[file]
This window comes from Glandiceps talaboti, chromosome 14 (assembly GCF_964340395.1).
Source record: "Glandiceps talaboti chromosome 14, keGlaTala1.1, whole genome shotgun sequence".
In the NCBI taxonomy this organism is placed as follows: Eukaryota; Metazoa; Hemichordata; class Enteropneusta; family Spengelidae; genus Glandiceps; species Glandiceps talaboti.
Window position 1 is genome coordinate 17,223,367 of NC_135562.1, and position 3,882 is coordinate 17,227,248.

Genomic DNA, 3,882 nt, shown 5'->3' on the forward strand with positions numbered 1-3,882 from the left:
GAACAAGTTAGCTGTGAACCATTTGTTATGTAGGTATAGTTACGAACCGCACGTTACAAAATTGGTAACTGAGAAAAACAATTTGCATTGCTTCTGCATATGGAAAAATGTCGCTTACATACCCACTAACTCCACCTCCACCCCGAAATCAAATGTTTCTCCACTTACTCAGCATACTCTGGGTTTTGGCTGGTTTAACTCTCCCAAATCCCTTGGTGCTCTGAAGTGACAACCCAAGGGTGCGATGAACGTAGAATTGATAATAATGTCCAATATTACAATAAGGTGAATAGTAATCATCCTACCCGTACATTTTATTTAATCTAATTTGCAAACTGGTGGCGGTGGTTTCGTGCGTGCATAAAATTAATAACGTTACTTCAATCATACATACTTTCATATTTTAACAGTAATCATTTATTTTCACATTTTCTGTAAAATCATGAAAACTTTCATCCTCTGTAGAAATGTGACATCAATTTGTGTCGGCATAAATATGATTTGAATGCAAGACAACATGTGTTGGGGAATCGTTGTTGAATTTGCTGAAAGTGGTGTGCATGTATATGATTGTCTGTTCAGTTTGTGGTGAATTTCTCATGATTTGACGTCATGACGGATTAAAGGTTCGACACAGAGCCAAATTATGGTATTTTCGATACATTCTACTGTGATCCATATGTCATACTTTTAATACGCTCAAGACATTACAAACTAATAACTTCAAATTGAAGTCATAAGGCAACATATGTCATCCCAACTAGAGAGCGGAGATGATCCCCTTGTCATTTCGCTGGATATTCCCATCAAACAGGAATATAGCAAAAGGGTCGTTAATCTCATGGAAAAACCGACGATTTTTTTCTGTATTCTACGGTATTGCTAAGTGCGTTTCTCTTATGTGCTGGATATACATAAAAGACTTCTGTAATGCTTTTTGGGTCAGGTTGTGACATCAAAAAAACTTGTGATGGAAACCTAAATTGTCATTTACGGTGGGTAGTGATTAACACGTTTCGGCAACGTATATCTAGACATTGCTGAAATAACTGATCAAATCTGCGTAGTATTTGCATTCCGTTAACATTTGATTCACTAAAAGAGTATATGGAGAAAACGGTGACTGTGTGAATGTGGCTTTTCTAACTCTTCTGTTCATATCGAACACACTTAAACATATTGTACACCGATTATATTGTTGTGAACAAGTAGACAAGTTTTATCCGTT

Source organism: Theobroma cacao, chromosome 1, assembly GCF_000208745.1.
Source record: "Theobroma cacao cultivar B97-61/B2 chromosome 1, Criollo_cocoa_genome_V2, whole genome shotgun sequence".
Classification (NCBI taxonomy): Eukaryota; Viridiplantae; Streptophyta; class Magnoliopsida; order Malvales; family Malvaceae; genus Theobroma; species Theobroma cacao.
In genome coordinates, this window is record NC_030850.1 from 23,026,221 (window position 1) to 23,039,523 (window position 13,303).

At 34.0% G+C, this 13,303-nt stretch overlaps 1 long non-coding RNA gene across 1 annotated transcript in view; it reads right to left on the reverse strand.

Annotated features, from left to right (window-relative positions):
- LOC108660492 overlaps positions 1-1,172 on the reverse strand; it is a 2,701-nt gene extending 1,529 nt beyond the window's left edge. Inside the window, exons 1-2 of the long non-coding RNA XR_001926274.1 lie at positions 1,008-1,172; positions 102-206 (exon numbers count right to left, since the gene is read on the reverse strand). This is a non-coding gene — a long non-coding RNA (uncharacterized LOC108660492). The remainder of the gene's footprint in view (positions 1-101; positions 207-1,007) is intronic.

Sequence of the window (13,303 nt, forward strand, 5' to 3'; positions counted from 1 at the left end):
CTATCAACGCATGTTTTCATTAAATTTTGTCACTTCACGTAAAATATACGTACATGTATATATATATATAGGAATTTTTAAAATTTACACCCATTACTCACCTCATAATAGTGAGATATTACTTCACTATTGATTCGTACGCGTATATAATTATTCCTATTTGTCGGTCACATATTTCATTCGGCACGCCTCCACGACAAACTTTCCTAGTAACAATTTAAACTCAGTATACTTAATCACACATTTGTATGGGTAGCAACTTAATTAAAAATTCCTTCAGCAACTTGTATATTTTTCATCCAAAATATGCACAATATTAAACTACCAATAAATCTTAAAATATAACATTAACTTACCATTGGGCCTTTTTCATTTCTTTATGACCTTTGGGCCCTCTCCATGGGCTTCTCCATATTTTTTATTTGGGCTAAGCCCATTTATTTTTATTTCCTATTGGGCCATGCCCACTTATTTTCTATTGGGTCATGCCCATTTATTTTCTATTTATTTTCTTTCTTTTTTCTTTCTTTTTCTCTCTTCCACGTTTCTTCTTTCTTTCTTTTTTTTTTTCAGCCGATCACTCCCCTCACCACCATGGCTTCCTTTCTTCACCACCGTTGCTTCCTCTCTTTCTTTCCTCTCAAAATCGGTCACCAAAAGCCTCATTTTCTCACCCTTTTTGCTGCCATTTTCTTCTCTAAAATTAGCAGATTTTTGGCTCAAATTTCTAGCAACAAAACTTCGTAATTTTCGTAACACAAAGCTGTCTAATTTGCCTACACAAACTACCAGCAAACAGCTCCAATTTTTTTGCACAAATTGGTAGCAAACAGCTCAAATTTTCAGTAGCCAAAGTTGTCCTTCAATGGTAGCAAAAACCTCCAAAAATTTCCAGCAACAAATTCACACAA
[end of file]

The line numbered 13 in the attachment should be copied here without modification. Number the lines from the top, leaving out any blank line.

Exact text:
- LOC108660492 overlaps positions 1-1,172 on the reverse strand; it is a 2,701-nt gene extending 1,529 nt beyond the window's left edge. Inside the window, exons 1-2 of the long non-coding RNA XR_001926274.1 lie at positions 1,008-1,172; positions 102-206 (exon numbers count right to left, since the gene is read on the reverse strand). This is a non-coding gene — a long non-coding RNA (uncharacterized LOC108660492). The remainder of the gene's footprint in view (positions 1-101; positions 207-1,007) is intronic.